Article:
Nov. 29 (Bloomberg) -- A benchmark gauge of U.S. credit risk declined for a second day on optimism that European leaders may expand bailout measures to curb the region’s debt crisis.
The Markit CDX North America Investment Grade Index of credit-default swaps, which investors use to hedge against losses on corporate debt or to speculate on creditworthiness, decreased 1.6 basis points to a mid-price of 139.6 basis points at 2:19 p.m. in New York, according to Markit Group Ltd. Contracts on Transocean Ltd. fell the most in more than a year after the driller said it will sell shares to repurchase convertible debt.
Investors pushed the gauge lower as finance ministers hold initial discussions today on channeling European Central Bank loans to cash-strapped euro nations through the International Monetary Fund. Speculation about a new stability package that would curb Europe’s market upheaval is boosting confidence both sides of the Atlantic, according to Adrian Miller, fixed-income strategist at Miller Tabak Roberts Securities LLC in New York.
“Risk aversion has waned,” he wrote in an e-mail. “Execution risk remains very high, but that hasn’t dampened the improvement in swap spreads,”
The index, which typically falls as investor confidence improves and rises as it deteriorates, has declined from 150.1 basis points on Oct. 3 as investors have wagered that Europe’s leaders will prevent the region’s fiscal crisis from infecting bank balance sheets worldwide.
In London, the Markit iTraxx Europe Index of 125 companies with investment-grade ratings declined 3.2 to 196.3 basis points.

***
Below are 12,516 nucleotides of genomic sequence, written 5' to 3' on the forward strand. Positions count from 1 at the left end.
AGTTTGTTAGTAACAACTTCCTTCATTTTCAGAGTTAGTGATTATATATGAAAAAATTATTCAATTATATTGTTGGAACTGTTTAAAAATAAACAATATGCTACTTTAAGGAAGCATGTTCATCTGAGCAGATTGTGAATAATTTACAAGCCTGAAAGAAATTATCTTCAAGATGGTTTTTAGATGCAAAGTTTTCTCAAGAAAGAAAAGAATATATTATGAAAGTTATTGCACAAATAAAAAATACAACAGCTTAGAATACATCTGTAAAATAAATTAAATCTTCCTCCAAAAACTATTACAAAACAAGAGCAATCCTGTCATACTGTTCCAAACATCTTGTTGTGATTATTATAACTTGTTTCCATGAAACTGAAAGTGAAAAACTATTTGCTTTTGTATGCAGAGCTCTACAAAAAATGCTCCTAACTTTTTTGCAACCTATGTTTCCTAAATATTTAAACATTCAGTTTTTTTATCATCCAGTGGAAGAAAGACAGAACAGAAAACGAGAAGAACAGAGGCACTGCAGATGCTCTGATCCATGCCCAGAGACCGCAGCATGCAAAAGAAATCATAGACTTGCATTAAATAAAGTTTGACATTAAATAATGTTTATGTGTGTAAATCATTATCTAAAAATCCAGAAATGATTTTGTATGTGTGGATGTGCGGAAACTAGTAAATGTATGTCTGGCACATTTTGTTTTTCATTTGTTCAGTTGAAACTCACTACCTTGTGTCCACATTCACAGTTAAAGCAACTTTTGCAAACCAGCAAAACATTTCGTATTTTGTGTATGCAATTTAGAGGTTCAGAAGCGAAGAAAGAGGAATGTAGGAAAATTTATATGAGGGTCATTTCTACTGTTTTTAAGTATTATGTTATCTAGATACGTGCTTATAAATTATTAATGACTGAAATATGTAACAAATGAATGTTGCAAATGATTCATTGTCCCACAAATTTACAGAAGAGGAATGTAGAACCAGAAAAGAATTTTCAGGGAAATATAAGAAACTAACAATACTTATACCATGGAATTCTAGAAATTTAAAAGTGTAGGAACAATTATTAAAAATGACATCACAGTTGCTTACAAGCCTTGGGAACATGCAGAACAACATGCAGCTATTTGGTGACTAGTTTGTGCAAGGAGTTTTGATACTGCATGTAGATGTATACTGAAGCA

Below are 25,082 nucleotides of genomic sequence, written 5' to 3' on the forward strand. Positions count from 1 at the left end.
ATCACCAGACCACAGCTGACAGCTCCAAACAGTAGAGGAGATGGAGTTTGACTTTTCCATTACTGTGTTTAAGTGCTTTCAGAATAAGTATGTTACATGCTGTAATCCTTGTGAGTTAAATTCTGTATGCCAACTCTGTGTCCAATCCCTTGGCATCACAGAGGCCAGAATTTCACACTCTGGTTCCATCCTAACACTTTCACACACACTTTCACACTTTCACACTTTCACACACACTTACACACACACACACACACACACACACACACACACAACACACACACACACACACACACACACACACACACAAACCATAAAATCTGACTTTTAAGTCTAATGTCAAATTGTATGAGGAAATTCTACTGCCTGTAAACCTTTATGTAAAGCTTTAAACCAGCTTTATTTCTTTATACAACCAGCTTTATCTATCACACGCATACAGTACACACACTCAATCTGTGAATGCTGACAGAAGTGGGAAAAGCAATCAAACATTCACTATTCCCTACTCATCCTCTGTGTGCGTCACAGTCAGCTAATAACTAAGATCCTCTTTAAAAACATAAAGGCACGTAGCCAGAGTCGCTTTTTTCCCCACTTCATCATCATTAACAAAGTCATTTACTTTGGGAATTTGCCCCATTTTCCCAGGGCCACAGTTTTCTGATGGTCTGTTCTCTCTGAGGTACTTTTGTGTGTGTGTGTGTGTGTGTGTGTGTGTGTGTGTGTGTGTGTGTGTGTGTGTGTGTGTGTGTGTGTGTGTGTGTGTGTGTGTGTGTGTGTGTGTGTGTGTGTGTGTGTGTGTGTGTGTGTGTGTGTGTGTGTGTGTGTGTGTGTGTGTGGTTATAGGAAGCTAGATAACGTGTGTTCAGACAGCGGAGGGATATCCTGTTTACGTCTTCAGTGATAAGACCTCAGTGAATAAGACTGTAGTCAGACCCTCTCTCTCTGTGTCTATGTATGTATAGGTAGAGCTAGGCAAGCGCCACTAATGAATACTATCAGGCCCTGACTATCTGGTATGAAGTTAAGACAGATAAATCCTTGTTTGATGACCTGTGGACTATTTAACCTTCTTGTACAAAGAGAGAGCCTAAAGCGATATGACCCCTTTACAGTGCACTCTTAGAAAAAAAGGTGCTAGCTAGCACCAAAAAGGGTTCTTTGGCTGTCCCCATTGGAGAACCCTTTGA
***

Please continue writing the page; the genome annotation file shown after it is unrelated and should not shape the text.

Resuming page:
Credit-default swaps tied to Transocean’s debt dropped after the world’s largest offshore oil driller said it will offer 26 million shares to finance a $1.7 billion repurchase of convertible notes, the Vernier, Switzerland-based company said in a statement today.
The contracts declined 47.2 basis points to 327 basis points as of 1 p.m. in New York, according to data provider CMA, which is owned by CME Group Inc. and compiles prices quoted by dealers in the privately negotiated market. That’s the biggest one-day decline since September 2010, after last year its Deepwater Horizon rig burned and sank during last year’s Macondo disaster in the Gulf of Mexico.
Credit swaps pay the buyer face value if a borrower fails to meet its obligations, less the value of the defaulted debt. A basis point equals $1,000 annually on a contract protecting $10 million of debt.
Contracts on American Airlines parent AMR Corp. that pay out after a default or bankruptcy were quoted today at a mid- price of 83 percent upfront as of 12:02 p.m. in New York, according to broker Phoenix Partners Group, versus 70 percent upfront yesterday. That means it would cost $8.3 million to protect $10 million of the company’s debt. The swaps pay the buyer of the contracts face value, minus the recovery value of the bonds that are set by dealers and investors in an auction of the securities.
American filed for bankruptcy after failing to secure cost- cutting labor agreements and sitting out a round of mergers that dropped it from the world’s largest airline to No. 3 in the U.S.
--With assistance from Shannon D. Harrington in New York. Editors: John Parry, Alan Goldstein
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